Friday, Dec. 28 — Roots musician Petunia is not a bells-and-whistles kind of guy — "Less is better with songs and in most aspects of life," says the songwriter and guitarist during a telephone interview from Vancouver, British Columbia.
Roots musician Petunia is not a bells-and-whistles kind of guy — "Less is better with songs and in most aspects of life," says the songwriter and guitarist during a telephone interview from Vancouver, British Columbia.
"I've been a poet, moviemaker and painter. Whatever you're doing at the time, do it well. It will serve you when you go on to the next thing," Petunia says. "Just because you're flippin' burgers at McDonald's doesn't mean you're not going to use something from the experience later."
He finds the advice even truer of his music: Everything he hears comes back around to him again.
"Bill Monroe said you only have to hear a certain kind of music once to understand it," he says. "He was a bluegrass musician, but the statement applies to any genre."
Petunia and his band, the Vipers, will present their take on Jimmie Rodgers- and Hank Williams-style country music — complete with rockabilly, swing and yodeling — at 9 p.m. Friday, Dec. 28, at Alex's Plaza Restaurant and Bar, 35 N. Main St., Ashland.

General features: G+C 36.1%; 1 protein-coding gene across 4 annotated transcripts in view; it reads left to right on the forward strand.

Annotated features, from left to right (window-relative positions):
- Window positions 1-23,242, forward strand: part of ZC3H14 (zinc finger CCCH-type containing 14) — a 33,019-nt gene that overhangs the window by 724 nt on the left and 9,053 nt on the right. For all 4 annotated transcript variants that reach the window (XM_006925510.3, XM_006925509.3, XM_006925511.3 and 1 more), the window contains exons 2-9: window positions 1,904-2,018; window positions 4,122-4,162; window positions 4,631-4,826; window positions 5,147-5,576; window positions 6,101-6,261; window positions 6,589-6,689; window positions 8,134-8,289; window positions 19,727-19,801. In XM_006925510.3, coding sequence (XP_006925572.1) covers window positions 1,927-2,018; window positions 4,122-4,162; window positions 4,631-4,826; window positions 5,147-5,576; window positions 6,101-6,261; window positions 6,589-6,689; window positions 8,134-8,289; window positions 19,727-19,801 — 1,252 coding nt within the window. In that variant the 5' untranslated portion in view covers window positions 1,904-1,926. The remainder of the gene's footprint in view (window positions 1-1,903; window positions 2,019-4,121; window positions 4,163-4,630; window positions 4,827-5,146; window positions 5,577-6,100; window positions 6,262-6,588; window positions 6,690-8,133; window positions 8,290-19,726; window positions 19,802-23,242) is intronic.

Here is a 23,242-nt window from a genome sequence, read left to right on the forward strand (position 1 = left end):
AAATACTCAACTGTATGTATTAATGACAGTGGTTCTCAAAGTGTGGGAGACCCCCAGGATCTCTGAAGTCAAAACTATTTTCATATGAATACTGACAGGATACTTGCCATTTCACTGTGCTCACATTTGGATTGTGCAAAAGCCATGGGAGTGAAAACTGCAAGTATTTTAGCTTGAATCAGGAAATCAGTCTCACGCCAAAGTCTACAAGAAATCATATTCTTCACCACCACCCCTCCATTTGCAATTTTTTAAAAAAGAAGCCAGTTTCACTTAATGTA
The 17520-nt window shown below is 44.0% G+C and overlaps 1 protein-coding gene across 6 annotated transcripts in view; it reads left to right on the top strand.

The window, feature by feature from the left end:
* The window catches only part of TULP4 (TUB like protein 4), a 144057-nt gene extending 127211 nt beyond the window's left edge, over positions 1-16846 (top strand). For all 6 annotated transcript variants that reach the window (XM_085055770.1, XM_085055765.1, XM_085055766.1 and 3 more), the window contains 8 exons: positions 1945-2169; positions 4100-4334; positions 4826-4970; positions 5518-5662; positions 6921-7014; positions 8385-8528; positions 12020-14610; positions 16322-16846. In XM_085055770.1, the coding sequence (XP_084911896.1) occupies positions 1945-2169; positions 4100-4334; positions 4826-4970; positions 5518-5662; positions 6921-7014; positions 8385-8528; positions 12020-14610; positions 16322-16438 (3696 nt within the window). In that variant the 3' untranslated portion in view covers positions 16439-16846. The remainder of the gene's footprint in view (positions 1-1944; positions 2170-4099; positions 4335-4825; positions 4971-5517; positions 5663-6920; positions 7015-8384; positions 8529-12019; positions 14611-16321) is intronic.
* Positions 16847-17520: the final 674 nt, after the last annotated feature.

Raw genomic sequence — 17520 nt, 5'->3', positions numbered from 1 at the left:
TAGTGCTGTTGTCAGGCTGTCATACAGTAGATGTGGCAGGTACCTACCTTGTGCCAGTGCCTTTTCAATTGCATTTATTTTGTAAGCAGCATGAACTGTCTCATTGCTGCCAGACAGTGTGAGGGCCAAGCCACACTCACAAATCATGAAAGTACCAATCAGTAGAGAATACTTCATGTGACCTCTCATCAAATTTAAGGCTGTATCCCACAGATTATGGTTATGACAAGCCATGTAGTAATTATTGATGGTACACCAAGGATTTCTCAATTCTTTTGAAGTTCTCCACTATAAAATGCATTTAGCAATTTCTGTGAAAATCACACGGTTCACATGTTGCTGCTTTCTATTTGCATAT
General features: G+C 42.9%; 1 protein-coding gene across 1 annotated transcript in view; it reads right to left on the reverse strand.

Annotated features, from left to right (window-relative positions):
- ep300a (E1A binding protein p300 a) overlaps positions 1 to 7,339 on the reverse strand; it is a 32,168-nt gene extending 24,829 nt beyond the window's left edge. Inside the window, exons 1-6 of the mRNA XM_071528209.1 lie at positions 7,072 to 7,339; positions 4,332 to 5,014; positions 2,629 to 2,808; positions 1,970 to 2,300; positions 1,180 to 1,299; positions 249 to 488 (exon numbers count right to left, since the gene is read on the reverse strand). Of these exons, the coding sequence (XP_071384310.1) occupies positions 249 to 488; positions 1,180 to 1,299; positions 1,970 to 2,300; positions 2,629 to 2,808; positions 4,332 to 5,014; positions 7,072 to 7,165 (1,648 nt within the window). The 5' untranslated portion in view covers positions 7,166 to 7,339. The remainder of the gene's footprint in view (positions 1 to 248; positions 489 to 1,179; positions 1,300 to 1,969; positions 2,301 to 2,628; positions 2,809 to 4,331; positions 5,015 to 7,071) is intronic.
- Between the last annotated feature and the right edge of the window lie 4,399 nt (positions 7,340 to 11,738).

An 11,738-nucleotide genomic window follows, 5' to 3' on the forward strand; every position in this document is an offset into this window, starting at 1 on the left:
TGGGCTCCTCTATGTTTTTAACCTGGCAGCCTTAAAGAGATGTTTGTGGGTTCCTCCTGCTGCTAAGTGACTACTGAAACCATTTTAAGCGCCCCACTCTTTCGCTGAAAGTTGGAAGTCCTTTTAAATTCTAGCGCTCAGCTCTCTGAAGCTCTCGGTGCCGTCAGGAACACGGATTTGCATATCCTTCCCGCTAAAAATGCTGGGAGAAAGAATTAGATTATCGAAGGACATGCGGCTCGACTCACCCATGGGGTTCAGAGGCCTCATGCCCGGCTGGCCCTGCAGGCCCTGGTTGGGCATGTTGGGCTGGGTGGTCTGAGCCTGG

"The old-time music by Williams, the Carter Family ... it's just a springboard for our music," Petunia says. He won't reveal his age or why he calls himself Petunia, saying "it's mostly influenced by Americana."
The group's newest album, an eponymous collection of songs released on vinyl in late 2011 by Los Angeles-based, independent label Trapline Productions, is receiving raves up and down the West Coast and in the U.K.
"We've got a good record there," Petunia says. "Vinyl sounds better to me than CDs. It's warmer. I'm a throwback in a lot of ways. I think we were duped when they told us CDs are better."
"Petunia and the Vipers" was recorded at Sunset Sound and Sound Factory in L.A.
"There's a long lineage of great people who have recorded there," Petunia says. And many of them — from the look of the clients list posted on the studios' website.
"And the BBC is playing us," he says. "But we're largely unrecognized in Canada. Americans have been influenced by Americana. I guess the lower 48 is tuned into that sound."
Petunia predicts four of the songs on his new album will be hits.
" 'Cricket Song' is a lush, love song," he says. "There's yodeling and an excellent steel-guitar arrangement. 'The Ballad of Handsome Ned' stands out as a good piece of songwriting. The band really came through and captured the mood. It's the story of a rockabilly musician who regularly packed the joint at The Cameron House in Toronto. He was on the rise to stardom when he died of a heroin overdose. The song is spooky, but not cheesy or corny.
" 'Maybe Baby Amy' is straight-up rockabilly with all of the influences of punk rock and rock 'n' roll, and 'Mercy' is a well-written moonshine, preacher, gospel 'rav-up' about your soul. Again the band is awesome on this one."
Petunia's band features electric guitarist Stephen Nikleva, lap-steel guitarist Jimmy Roy, drummer Marc L'Esperance and upright bassist Patrick Metzger.
The cover charge for Friday's show at Alex's is $5. Call 541-482-8818.